1 Execution site(s)
Edward W., born in 1925, recalls: “I remember the only Jewish family from Pobikry very well. There were six people in the family: two daughters, two sons and their parents. Their name was Pelchowicz. When the Germans occupied the village, all the Jews from the district had to move to the ghetto, but this family didn’t follow the order. One day, they got severely beaten by some Germans, probably because they were found outside of the ghetto. Their house was burned down and the Germans told them to go to Ciechanowiec ghetto immediately. But instead they came to our house. It was forbidden for us Poles to help Jews, but we took them home for the night. One of these Jews, Mosko, was very injured and he almost died that night. His got beaten very severely. His head was so swollen that we couldn’t even see his face, his eyes or nose! It was huge, full of blood! That’s how they beat him. My mother had the idea to put some leeches on his head and that’s how she saved his life. The next day, the Germans came to take them to the ghetto. They wanted to know who took them for the night but the Jews didn’t turn us in. They told the Germans that they slept on the meadow because their mother was too weak to walk. Before leaving the village, they had to wash their faces in the puddle, while being beaten by the German and by the chief of the post office who came for them from Ciechanowiec. I’ve never saw them again, they were all killed (…)”(Eyewitness n°589, interviewed in Pobikry, on June 17, 2016)
Court inquiries about executions and mass graves
1. Date and place of execution: November 1941, village of Pobikry, Ciechanowiec County
2. Type of execution (shooting, hanging or other): shooting;
3. Personal data of the executed victims
Polish, Jews, other nationalities: Jews;
Number of executed victims: about 150 Jews
Origin of the victims: victims were brought from Ciechanowiec the day before the execution;
Victim’s name, age, profession and address: unknown;
[Deposition of Michalina P., 46 years old; an inhabitant of Skorzec, Ciechanowiec County;
Pobikry is a village in the Wysokie Mazowieckie County. It lies approximately 12 km from Ciechanowiec. According to our witness, Edward W., born in 1925, there was only one Jewish family living in Pobikry before the war. One of the biggest Jewish communities in the County was concentrated in Ciechanowiec where Jewish inhabitants made almost 70% of a total population. In Ciechanowiec, Jews had several synagogues, houses of prayer, at least two mikvah and four or five Jewish cemeteries. There was also a Jewish hospital and a Talmud-Torah school. Jews in Ciechanowiec were mainly traders and artisans. They owned many shops and organized many smaller and bigger markets, some of them very popular in the region, for example the very famous annual horse market. Jews played a major role in a textile industry and in the educational and cultural life of Ciechanowiec with their youth orchestra, several libraries and theatre groups.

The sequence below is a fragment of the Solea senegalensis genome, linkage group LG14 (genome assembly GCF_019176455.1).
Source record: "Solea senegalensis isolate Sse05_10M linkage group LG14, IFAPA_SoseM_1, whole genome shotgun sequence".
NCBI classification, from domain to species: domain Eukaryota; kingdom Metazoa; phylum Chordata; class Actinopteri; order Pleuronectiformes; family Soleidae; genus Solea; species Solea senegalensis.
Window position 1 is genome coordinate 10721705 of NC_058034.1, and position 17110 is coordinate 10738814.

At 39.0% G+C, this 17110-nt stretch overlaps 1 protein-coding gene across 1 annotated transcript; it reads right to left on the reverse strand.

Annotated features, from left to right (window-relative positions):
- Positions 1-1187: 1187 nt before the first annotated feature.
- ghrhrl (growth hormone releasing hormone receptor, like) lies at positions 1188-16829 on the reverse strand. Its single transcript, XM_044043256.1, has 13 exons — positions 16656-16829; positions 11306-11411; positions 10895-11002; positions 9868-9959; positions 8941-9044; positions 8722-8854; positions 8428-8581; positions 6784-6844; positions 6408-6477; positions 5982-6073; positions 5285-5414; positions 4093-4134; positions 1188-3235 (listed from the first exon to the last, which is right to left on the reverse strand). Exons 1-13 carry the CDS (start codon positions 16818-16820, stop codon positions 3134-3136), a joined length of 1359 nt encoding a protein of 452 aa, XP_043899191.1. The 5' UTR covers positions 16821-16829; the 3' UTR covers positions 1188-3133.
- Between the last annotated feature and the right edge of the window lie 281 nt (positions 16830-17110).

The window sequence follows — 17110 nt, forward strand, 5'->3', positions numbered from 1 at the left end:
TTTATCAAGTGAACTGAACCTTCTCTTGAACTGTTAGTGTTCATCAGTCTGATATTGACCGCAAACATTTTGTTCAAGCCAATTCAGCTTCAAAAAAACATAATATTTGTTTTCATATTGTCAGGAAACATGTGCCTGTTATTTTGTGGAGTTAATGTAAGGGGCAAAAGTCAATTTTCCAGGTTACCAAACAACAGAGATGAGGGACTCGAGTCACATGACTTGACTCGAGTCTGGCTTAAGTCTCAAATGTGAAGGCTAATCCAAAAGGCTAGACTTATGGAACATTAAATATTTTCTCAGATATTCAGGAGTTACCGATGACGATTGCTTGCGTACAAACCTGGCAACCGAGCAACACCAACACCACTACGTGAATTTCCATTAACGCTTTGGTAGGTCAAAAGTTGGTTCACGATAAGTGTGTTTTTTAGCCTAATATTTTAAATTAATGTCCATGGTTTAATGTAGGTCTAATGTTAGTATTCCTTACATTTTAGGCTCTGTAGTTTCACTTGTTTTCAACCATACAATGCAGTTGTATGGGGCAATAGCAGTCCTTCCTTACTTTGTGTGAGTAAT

On the 1st of September 1939, right after the beginning of the WWII, Ciechanowiec was bombed and occupied by German troupes who robbed Jewish possessions. According to the Molotov-Ribbentrop Pact, Ciechnowiec found itself under the Soviet occupation until June 1941 when the Germans reoccupied Ciechanowiec. They created a ghetto in October 1941. In winter of the same year, there were about 4.000 Jews there from Ciechanowiec and surrounding villages and towns, such as Zaręba and Czyżewo. According to Edward W., born in 1925, when the Germans occupied Pobikry they ordered the only Jewish family from the village to leave their house and move to the ghetto. All six members of that family were eventually killed.
In the early fall, a group of more than two hundred Jews from Ciechanowiec ghetto were brought to Pobikry to perform forced labor in a local manor. Edward W. remembers that, for a month or two, Jewish men and women would work on manor’s potato fields and would clean the nearby ponds. After several weeks, they were shot on the road right outside of the village. During that execution, Germans killed 100-150 Jews. Only a few of them managed to flee. Several men from the village were requisitioned to dig a huge pit and bury the victims’ bodies right after the execution. The mass grave was dug on the execution site. A monument was built on that spot to commemorate the martyrs.
The Ciechanowiec ghetto was liquidated in November 1942. During two liquidation actions, the remaining Jewish inmates were transported from the ghetto to the Treblinka extermination camp.
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